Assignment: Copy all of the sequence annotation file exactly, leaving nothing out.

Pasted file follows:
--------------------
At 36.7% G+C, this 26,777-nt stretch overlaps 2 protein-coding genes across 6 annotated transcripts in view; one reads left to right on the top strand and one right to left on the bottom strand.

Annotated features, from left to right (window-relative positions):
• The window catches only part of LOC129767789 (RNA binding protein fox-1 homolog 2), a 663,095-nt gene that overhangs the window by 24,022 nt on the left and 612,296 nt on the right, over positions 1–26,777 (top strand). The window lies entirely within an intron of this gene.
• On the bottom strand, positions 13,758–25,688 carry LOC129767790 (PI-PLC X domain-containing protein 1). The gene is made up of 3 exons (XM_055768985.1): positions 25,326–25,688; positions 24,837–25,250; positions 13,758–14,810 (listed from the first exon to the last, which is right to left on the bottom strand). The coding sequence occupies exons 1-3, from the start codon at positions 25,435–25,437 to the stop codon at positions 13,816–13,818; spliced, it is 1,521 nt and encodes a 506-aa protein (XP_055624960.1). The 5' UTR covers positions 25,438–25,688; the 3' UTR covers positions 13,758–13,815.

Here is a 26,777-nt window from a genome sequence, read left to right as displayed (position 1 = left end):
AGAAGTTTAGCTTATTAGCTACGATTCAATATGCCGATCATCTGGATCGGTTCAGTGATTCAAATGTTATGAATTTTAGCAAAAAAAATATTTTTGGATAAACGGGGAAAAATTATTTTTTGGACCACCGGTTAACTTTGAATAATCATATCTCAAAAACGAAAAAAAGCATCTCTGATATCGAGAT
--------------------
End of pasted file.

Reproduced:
At 36.7% G+C, this 26,777-nt stretch overlaps 2 protein-coding genes across 6 annotated transcripts in view; one reads left to right on the top strand and one right to left on the bottom strand.

Annotated features, from left to right (window-relative positions):
• The window catches only part of LOC129767789 (RNA binding protein fox-1 homolog 2), a 663,095-nt gene that overhangs the window by 24,022 nt on the left and 612,296 nt on the right, over positions 1–26,777 (top strand). The window lies entirely within an intron of this gene.
• On the bottom strand, positions 13,758–25,688 carry LOC129767790 (PI-PLC X domain-containing protein 1). The gene is made up of 3 exons (XM_055768985.1): positions 25,326–25,688; positions 24,837–25,250; positions 13,758–14,810 (listed from the first exon to the last, which is right to left on the bottom strand). The coding sequence occupies exons 1-3, from the start codon at positions 25,435–25,437 to the stop codon at positions 13,816–13,818; spliced, it is 1,521 nt and encodes a 506-aa protein (XP_055624960.1). The 5' UTR covers positions 25,438–25,688; the 3' UTR covers positions 13,758–13,815.

Here is a 26,777-nt window from a genome sequence, read left to right as displayed (position 1 = left end):
AGAAGTTTAGCTTATTAGCTACGATTCAATATGCCGATCATCTGGATCGGTTCAGTGATTCAAATGTTATGAATTTTAGCAAAAAAAATATTTTTGGATAAACGGGGAAAAATTATTTTTTGGACCACCGGTTAACTTTGAATAATCATATCTCAAAAACGAAAAAAAGCATCTCTGATATCGAGAT